Free Patterns

Welcome. if you are here looking for free patterns you will find them listed in a menu on the right of this page. You may have to scroll down. Click on what interests you. A page will come up with the pattern. Click on "File" in the upper left hand corner. Then click on "download original". If you like what you see click on "save a copy " in the floating toolbar at the bottom of the page. I hope the pattern makes up for these extra steps. Enjoy.

Friday, September 11, 2009

Child's Back Pack

This back pack is not meant to replace the school backpacks of which the kids are so fond. It was designed for younger kids to use on those long car trips or similar excursions. It will hold a snack, a box of juice and a toy or two to keep them amused. For a sleep over or a trip to Grandma's, jammies, toothbrush, and a comfort toy will fit just fine.

2 balls Lion Brand Jiffy
16 “ circular needle size 8
2 double pointed needles size 8 (optional)
crochet hook size J
one ¾ inch button

Gauge: About 17 stitches to 4 inches. Gauge is not critical. Just be sure your knit fabric is firm enough the contents do not poke through the finished backpack

Designer notes: This back pack is designed with adjustable straps so it should fit most young children.


Cast on 34 stitches. Knit back and forth in garter stitch ( knit every row) for 22 rows. Base should measure about 8” wide by 2 3/4” long.
Next row: (Right side) Knit across 34 stitches, pick up and knit 10 stitches down short side of base, pick up and knit 34 cast on stitches, pick up and knit 10 stitches of short side. (88 stitches) Put marker on needle. From now on you will be knitting in the round.
Knit until bag measures 8” from last ridge of garter stitch..
Eyelet row: (K 2 together, yarn over) Repeat around..
Knit 6 rounds even. Bind off.

Loops for straps: (Make 2)

Cast on 20 stitches leaving about a 4” tail.. Bind off all stitches. Cut yarn leaving a long tail to sew loop to bag. Fold piece in half fornimg loop. Overcast ends together.. Sew loop to back corner of base. Sew securely going through all thicknesses to inside of bag. When loop is secure put tail ends through to inside of bag and tie in a knot. Weave in ends and trim. Repeat for other loop.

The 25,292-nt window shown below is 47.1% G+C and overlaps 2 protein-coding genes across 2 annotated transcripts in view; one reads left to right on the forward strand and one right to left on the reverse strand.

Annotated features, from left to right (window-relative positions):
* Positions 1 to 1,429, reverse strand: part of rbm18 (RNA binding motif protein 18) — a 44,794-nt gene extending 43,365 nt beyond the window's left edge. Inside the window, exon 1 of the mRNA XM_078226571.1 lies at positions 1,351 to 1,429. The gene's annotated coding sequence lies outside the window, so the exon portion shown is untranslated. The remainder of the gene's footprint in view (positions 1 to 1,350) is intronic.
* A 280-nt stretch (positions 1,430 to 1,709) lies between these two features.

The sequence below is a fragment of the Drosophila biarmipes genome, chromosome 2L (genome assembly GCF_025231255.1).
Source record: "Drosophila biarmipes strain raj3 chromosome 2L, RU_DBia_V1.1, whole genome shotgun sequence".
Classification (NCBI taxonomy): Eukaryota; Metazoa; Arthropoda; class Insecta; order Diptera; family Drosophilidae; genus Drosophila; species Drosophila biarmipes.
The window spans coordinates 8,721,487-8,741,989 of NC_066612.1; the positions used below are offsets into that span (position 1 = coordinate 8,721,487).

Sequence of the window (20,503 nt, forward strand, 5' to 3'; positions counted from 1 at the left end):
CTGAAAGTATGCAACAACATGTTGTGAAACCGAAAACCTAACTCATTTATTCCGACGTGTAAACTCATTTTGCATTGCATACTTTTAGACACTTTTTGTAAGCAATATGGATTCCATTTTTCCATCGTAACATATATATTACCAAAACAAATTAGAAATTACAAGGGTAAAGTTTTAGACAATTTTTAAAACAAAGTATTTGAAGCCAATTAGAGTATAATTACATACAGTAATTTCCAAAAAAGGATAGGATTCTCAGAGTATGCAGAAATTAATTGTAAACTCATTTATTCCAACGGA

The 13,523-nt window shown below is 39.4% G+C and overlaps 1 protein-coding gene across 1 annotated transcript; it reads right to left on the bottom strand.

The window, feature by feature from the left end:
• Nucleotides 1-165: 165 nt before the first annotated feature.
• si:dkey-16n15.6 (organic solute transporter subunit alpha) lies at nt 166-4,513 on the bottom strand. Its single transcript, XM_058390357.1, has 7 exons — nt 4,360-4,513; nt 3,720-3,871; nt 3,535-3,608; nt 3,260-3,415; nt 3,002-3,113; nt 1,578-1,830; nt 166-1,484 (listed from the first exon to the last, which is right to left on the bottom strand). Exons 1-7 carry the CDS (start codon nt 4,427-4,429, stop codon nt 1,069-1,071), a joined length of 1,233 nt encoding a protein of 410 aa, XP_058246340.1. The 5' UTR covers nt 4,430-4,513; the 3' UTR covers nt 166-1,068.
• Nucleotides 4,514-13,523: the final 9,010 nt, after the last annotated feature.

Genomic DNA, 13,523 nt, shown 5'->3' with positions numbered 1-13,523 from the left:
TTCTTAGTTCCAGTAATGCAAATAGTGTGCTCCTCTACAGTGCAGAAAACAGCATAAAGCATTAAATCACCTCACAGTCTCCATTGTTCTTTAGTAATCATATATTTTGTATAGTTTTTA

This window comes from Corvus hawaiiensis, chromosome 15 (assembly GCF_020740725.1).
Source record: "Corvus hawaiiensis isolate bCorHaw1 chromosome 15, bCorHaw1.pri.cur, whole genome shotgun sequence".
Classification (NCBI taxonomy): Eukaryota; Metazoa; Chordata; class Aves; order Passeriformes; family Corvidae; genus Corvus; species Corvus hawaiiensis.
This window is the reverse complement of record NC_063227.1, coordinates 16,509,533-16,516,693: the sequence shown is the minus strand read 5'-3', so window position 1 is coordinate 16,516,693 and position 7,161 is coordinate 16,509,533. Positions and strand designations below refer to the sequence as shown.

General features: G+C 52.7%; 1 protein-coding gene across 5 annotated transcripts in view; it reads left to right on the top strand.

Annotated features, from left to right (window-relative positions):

Strap: Preferred method is 6 stitch I cord.

On one double pointed needle cast on 6 stitches. Do not turn. Slide the stitches to the end of the left hand needle, pull yarn across back of work and knit stitches. Again, slide stitches to the end of needle, pull yarn across back of piece and knit stitches Keep knitting in this way until the strap measures 38 inches or desired length. Tug at the strap now and then as you work to align stitches. Bind off.

Alternative method: Cast on 6 stitches. Knit back and forth in garter stitch until strap measures 38 inches or desired length.. Bind off.


Cast on 21 stitches. Starting with a purl row, stockinet stitch ( Knit 1 row, Purl 1 row) for 4”. End with purl row.
Next row. Knit 10 stitches, yarn over. knit 2 together, knit 9 stitches. Stockinet 4 rows. Bind off.


Sew pocket to center of front about an inch up from last garter stitch ridge of base. Sew button under buttonhole.
Fold strap in half to determine center. See Fig 1 Pin to center back about three fourths of an inch down from eyelet row. Have straps pointing up toward top of bag. Whip stitch for about an inch down the outside edge of one strap, around the bottom fold and up the outside edge of the second strap for about an inch. Finish off your little triangle of stitching by back stitching across both straps (indicated by solid line). Finish off. Weave in all ends. Put strap end through loop at bottom. Adjust length to fit child and tie in knot. Repeat for other strap. With crochet hook make a chain about 36” long. Starting in center front, weave through eyelets. Pull up to close backpack and tie in bow.

Fig 1

Copyright 2005 Yvonne Boucher

This pattern is for your personal use only. It may not be reproduced for sale, to conduct classes or to make backpacks for sale.

Wednesday, September 9, 2009

WWII Entertaining our Service Men